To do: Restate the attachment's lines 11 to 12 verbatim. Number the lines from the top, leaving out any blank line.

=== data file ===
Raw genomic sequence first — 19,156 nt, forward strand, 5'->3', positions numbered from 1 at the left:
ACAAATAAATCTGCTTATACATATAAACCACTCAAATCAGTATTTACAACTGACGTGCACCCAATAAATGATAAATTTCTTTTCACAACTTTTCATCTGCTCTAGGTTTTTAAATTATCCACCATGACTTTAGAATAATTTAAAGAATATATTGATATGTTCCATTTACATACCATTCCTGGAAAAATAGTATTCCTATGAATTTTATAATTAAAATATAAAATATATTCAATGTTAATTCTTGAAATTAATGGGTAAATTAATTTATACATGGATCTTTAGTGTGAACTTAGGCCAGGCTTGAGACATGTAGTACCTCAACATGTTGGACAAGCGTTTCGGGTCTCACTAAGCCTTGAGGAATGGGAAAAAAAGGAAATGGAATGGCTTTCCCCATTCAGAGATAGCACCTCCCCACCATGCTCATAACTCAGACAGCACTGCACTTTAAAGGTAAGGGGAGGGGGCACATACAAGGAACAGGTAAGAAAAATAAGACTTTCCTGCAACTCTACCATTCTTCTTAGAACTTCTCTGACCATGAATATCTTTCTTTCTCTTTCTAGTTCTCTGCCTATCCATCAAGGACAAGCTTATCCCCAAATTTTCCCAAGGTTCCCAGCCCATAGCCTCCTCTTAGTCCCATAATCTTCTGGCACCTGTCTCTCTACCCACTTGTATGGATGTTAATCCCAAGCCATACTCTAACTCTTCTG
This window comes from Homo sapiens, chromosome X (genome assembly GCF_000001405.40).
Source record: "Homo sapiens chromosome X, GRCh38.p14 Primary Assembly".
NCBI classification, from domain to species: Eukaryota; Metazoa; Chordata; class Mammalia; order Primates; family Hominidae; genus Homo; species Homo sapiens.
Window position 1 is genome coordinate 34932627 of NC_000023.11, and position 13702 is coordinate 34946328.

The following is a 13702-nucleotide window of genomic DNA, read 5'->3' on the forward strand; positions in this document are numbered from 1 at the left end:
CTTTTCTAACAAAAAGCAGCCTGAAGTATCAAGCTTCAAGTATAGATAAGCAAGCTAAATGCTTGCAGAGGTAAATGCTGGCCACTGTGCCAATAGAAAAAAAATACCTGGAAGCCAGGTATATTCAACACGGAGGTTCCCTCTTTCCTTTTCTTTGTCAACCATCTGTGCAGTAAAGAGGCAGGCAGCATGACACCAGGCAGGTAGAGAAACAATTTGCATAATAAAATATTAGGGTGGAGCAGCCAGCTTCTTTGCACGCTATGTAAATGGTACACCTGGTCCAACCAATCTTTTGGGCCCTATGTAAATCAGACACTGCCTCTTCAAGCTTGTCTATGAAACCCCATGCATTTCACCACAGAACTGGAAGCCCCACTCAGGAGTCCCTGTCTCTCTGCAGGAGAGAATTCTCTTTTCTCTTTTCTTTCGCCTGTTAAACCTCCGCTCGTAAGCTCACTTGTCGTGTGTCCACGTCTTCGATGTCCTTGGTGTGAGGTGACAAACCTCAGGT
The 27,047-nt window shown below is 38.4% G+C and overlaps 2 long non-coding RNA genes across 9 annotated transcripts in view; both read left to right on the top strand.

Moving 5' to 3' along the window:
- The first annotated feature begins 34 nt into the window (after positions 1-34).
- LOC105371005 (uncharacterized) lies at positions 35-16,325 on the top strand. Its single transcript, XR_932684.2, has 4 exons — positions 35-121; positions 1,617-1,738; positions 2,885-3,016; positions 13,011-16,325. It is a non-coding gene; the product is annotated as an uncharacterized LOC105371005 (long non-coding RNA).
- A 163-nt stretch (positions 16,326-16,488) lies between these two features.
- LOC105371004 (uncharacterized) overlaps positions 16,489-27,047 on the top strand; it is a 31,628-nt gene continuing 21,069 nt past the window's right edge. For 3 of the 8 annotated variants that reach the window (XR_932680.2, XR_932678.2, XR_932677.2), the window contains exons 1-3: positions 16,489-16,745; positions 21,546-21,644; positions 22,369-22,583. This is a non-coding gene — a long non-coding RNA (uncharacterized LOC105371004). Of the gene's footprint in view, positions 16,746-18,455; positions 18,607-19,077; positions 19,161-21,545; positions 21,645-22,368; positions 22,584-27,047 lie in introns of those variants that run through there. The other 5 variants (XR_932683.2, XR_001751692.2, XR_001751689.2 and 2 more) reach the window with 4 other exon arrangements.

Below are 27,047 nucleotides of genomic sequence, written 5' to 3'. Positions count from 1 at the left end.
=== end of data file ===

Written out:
- The first annotated feature begins 34 nt into the window (after positions 1-34).
- LOC105371005 (uncharacterized) lies at positions 35-16,325 on the top strand. Its single transcript, XR_932684.2, has 4 exons — positions 35-121; positions 1,617-1,738; positions 2,885-3,016; positions 13,011-16,325. It is a non-coding gene; the product is annotated as an uncharacterized LOC105371005 (long non-coding RNA).